Norton Rose Fulbright obtains significant win in Texas state appellate court

United States Press release - Business May 2024

A Norton Rose Fulbright litigation team representing Opus IVS, Inc., a Michigan-based provider of remote automotive diagnostic and programming services, recently prevailed in the Dallas Court of Appeals, which affirmed a trial court’s order dismissing the plaintiffs’ claims against Opus because Opus was not subject to personal jurisdiction in Texas.

The decision, Repairify, Inc. v. Opus IVS, Inc., No. 05-23-00921-CV, 2024 WL 2205663 (Tex. App.—Dallas May 16, 2024, no pet. h.), marks the first time a Texas state appellate court has addressed the impact of the United States Supreme Court’s decision in Mallory v. Norfolk Southern Railway Co., 600 U.S. 122 (2023). In Mallory, the US Supreme Court concluded that Pennsylvania’s business-registration statute—which expressly provided that registered foreign corporations consented to the personal jurisdiction of Pennsylvania courts—did not violate the Due Process Clause of the Fourteenth Amendment.

At issue in Repairify was whether, following Mallory, a foreign corporation that registers to do business in Texas also consents to the personal jurisdiction of Texas courts. After Opus hired a former employee of Repairify, Inc. and Repairify Holdings, LLC (“Repairify”), Repairify sued Opus in Texas. Opus then filed a special appearance, arguing it was not subject to personal jurisdiction in Texas. The trial court granted Opus’s special appearance, and Repairify appealed. Though Opus was a foreign corporation, Repairify cited Mallory in support of its contention that Opus had consented to Texas courts’ jurisdiction by registering to do business in Texas. Repairify also asserted that Opus was subject to general and specific jurisdiction in Texas.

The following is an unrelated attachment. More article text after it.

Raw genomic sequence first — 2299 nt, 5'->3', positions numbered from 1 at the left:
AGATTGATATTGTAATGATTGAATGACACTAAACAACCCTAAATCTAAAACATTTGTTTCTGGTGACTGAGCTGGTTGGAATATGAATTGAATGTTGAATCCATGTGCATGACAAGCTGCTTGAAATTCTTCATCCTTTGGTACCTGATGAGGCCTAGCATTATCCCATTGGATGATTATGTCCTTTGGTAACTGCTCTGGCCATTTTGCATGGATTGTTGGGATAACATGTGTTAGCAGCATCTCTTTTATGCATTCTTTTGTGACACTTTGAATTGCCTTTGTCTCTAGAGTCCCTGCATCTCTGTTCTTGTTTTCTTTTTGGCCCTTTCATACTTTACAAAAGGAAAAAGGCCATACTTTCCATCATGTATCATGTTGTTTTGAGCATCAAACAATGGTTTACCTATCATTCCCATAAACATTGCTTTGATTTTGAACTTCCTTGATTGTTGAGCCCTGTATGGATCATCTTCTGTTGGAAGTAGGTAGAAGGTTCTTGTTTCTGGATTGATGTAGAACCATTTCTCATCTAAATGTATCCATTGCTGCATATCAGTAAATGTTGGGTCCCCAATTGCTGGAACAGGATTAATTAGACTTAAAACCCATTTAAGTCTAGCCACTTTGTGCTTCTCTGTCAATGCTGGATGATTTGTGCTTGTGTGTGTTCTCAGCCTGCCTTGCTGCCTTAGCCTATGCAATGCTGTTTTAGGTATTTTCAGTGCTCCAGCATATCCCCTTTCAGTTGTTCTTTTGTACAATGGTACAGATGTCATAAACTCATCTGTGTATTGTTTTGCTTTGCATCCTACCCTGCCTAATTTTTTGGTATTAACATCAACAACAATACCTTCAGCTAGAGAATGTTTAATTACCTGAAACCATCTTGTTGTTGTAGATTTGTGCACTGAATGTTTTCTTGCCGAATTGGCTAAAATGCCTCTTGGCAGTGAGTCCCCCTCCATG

The Dallas Court of Appeals concluded that Mallory merely addressed whether a consent-to-jurisdiction statute like Pennsylvania’s comported with Due Process and did not affect the court of appeals’ interpretation of Texas’s registration scheme for foreign corporations. Accordingly, the court of appeals adhered to its prior determination that being registered to do business and having a registered agent in Texas only potentially subjected a foreign corporation to jurisdiction in Texas. The court of appeals also distinguished the relevant Texas statutes from the Pennsylvania law in Mallory, noting that they lacked language indicating that compliance with them constituted consent to personal jurisdiction. After disposing of the consent argument, the court of appeals went on to determine that Opus was not subject to specific or general jurisdiction in Texas. The court of appeals affirmed the trial court’s judgment.

Justin VandenBout, Warren Huang, Charlotte Kelly and Patrick Doyle comprised Norton Rose Fulbright’s team.